magenta
The economic downturn has coincided with my busiest time yet. Since the beginning of the year, I’ve been translating all hours of the day and even broke my rule of never working at the weekend, but in these uncertain times, I felt like I should make the most of the work available while the running is still good: I’m very aware that things could take a bad turn very quickly.
It’s the closest I’ve ever felt to “burning-out” and so when friends asked if we wanted to join them for a week’s holiday in Italy, I jumped at the chance of a much-needed break. If I carry on much longer, I’m convinced that the quality of my translations will suffer and I don’t want to disappoint my clients.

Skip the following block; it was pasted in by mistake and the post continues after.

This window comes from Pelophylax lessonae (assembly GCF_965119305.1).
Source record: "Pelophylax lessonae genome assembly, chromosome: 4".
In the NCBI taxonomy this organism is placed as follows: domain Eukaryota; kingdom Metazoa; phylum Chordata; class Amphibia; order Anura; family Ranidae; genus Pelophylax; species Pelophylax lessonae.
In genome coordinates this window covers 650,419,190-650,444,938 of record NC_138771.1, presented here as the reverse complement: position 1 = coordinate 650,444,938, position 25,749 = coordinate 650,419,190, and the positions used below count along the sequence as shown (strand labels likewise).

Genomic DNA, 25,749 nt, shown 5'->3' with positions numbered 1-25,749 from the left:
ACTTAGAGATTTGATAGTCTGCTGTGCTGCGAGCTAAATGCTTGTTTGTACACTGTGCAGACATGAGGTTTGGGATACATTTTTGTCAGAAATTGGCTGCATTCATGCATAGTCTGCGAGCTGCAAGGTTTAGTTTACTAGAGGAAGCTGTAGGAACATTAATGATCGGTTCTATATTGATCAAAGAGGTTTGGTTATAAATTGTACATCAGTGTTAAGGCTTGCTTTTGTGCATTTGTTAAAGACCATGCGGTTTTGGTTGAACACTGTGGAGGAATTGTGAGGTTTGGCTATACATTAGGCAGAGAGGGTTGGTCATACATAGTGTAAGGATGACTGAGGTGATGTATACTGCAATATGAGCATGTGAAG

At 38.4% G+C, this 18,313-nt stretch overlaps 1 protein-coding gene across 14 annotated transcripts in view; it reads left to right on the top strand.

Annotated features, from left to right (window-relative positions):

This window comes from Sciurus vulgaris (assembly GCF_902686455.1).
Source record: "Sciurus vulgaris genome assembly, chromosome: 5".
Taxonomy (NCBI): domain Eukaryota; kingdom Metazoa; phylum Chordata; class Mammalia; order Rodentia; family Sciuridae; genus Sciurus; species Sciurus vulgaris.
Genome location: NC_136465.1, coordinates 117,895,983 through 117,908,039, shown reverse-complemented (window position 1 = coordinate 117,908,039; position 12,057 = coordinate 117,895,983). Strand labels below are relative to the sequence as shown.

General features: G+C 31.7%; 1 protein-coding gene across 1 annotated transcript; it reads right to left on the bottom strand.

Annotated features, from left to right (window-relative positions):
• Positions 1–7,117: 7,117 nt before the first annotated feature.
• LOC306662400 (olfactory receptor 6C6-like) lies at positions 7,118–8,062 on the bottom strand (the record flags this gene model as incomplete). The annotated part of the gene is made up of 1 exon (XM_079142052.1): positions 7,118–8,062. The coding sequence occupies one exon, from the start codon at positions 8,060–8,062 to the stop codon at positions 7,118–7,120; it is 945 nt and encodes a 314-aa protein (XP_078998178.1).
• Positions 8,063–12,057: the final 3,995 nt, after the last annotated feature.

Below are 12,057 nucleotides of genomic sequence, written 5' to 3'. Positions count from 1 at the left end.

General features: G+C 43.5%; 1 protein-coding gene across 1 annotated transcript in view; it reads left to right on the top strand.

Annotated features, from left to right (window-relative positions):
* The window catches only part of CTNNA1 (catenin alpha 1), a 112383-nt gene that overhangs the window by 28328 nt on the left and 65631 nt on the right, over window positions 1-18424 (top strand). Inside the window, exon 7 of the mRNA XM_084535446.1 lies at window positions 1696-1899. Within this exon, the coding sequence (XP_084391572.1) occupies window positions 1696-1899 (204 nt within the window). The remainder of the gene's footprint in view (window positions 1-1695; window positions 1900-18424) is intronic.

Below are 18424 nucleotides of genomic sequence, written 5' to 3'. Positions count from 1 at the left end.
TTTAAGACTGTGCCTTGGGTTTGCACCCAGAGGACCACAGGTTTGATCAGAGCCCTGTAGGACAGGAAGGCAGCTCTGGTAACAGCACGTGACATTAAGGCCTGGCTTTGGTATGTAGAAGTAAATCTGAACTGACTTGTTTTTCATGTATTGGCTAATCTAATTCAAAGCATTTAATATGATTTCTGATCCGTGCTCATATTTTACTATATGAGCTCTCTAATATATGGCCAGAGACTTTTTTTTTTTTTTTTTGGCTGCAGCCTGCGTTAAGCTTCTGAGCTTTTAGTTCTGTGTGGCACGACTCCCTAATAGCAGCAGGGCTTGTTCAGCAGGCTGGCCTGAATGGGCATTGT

I was talking about Italy with a history teacher friend of mine, who is currently teaching the Italian unification to her pupils, and she told me the origins of the word “magenta”:

1860, in allusion to the Battle of Magenta, in Italy, where the French and Sardinians defeated the Austrians in 1859, because the brilliant crimson aniline dye was discovered shortly after the battle.

Dictionary.com

I’ll be back in just over a week, all rested and ready to translate again.

Magenta toner photo by verseguru